Surely our bodies suffer the same health issues whether or not we are logged in for pleasure or business.  So it is interesting to me that with the explosion of online education, no one really speaks about the health concerns associated with this kind of screen time.  I recognize that online courses are more involved than matching various candies in a row, however, our bodies are surely suffering the same health effects.  Sedentary lifestyle, increased risk of obesity, heart attack, stroke, decreased vision, poor concentration, brain atrophy, and the list goes on…  (As I sit in front of the computer typing this, I can feel my pulse rate rising with unease).

Universities need to keep up with the times and offer online learning, I get it.  Learners want convenience, flexibility, and online courses offer all this and more.  Online learning also saves the learner and the school money (no room booking fees, resources available online, etc.).  But has anyone really considered the costs… the ones we cannot put a monetary value on…?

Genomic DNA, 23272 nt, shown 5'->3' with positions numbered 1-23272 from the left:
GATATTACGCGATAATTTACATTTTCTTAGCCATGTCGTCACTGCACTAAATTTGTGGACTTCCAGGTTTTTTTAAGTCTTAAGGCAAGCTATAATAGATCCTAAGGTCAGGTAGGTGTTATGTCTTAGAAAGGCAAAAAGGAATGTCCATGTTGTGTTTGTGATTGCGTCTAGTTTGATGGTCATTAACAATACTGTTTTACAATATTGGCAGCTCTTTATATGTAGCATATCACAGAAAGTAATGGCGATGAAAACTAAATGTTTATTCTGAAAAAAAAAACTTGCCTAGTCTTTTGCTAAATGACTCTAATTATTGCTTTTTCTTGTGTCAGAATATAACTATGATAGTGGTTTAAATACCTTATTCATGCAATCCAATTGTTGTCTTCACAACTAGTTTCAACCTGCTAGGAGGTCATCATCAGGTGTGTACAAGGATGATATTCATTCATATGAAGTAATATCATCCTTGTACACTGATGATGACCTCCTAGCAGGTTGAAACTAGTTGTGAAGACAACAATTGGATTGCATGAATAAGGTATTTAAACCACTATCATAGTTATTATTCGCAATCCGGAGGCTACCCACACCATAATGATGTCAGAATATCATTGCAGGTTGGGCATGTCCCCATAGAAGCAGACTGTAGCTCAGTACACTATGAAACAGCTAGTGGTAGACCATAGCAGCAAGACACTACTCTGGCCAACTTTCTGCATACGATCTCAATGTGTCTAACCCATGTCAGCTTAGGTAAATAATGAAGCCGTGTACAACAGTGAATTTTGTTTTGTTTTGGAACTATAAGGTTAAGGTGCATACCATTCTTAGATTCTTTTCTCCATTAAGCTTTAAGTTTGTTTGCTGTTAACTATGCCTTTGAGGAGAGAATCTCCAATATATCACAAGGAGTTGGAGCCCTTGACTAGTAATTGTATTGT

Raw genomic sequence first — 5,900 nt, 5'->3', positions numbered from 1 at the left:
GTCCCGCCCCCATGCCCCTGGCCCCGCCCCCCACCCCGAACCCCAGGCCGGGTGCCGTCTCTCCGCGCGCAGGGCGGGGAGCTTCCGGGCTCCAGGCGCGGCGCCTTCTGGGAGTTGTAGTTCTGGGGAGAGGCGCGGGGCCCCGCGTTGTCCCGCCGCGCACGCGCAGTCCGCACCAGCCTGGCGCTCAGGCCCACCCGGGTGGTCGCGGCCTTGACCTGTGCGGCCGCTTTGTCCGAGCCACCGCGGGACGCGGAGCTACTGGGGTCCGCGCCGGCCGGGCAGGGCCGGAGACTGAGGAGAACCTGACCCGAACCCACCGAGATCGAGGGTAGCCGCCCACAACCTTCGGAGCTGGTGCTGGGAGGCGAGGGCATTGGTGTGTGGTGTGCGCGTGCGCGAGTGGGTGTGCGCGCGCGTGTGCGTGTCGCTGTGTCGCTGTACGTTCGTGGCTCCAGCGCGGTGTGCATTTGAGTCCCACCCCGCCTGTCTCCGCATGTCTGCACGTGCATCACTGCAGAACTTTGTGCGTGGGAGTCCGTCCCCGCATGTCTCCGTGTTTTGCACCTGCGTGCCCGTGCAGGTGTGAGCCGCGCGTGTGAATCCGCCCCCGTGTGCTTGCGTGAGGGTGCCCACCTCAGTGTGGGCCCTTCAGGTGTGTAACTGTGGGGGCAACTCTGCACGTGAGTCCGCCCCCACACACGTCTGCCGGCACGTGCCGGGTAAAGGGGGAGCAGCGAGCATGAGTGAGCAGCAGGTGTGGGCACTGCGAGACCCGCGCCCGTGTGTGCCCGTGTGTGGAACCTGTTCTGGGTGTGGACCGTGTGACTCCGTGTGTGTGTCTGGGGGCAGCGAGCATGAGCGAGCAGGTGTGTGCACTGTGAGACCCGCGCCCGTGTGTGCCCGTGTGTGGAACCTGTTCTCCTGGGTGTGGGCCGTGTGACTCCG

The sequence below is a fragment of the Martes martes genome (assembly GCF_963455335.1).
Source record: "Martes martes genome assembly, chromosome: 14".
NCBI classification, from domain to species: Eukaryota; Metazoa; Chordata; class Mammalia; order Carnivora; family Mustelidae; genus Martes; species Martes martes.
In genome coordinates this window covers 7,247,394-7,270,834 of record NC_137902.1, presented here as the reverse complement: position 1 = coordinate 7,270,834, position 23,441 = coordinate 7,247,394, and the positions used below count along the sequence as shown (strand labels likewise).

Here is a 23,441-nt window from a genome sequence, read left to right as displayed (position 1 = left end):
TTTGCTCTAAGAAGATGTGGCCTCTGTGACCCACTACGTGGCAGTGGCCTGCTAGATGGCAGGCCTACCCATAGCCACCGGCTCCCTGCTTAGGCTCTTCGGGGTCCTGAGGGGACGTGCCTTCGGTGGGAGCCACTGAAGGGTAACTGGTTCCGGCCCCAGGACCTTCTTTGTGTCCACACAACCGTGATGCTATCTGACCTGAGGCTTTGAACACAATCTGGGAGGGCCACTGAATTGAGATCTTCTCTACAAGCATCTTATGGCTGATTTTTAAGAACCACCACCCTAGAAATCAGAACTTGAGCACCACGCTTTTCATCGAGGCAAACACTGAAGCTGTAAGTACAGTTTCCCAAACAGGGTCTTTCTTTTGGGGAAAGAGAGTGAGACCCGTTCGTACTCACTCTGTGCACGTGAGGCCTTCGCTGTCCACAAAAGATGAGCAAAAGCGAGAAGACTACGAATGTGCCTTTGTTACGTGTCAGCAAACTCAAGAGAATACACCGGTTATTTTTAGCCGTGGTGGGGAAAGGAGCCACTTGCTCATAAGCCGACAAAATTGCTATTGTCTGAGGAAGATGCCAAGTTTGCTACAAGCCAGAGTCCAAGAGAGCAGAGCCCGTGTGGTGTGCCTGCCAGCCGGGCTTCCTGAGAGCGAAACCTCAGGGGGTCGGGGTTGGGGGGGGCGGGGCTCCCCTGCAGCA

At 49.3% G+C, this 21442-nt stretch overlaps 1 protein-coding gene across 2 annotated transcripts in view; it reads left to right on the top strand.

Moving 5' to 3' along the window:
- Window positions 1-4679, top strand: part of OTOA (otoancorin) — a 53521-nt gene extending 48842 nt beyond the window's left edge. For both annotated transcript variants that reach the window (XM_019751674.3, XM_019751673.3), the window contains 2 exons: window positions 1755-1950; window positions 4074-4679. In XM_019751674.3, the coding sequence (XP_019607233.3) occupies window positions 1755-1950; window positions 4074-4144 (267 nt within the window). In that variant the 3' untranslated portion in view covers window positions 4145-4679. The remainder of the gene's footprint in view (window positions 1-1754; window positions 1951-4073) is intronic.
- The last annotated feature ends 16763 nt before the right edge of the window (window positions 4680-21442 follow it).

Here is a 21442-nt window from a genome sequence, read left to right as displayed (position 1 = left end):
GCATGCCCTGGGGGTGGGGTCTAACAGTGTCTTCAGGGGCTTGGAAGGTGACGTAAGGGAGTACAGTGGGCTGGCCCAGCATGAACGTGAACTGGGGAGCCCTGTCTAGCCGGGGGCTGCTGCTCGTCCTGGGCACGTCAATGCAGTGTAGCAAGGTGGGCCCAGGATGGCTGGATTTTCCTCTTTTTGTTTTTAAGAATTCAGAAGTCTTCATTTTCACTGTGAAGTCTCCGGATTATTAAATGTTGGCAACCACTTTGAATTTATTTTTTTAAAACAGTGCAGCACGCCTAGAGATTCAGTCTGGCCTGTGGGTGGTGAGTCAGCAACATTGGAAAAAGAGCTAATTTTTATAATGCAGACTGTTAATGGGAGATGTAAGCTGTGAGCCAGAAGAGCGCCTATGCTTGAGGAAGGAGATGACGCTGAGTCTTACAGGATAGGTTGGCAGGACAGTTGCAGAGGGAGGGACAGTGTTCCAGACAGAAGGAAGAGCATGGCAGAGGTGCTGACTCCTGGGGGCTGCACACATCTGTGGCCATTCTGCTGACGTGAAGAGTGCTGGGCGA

To read about the damaging effects of screen time on the brain, click here.

“Taken together, [studies show] internet addiction is associated with structural and functional changes in brain regions involving emotional processing, executive attention, decision making, and cognitive control.”  –research authors summarizing neuro-imaging findings in internet and gaming addiction”

(Lin & Zhou et al, 2012)


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Free Info!


Faculty Focus is a free email newsletter that provides subscribers with various articles and information about aspects of teaching in higher education. (Link to their webpage from my blog!).

If you’re interested in the use of technology in the classroom, they have created a special report entitled Teaching with Technology: Tools and Strategies to Improve Student Learning.  In their report, they include articles on 13 different topics that contain practical information and links to useful resources.  For those who are wanting some guidance on how to use technology in the classroom (be it online or face-to-face), this may be a useful report (and it’s free)!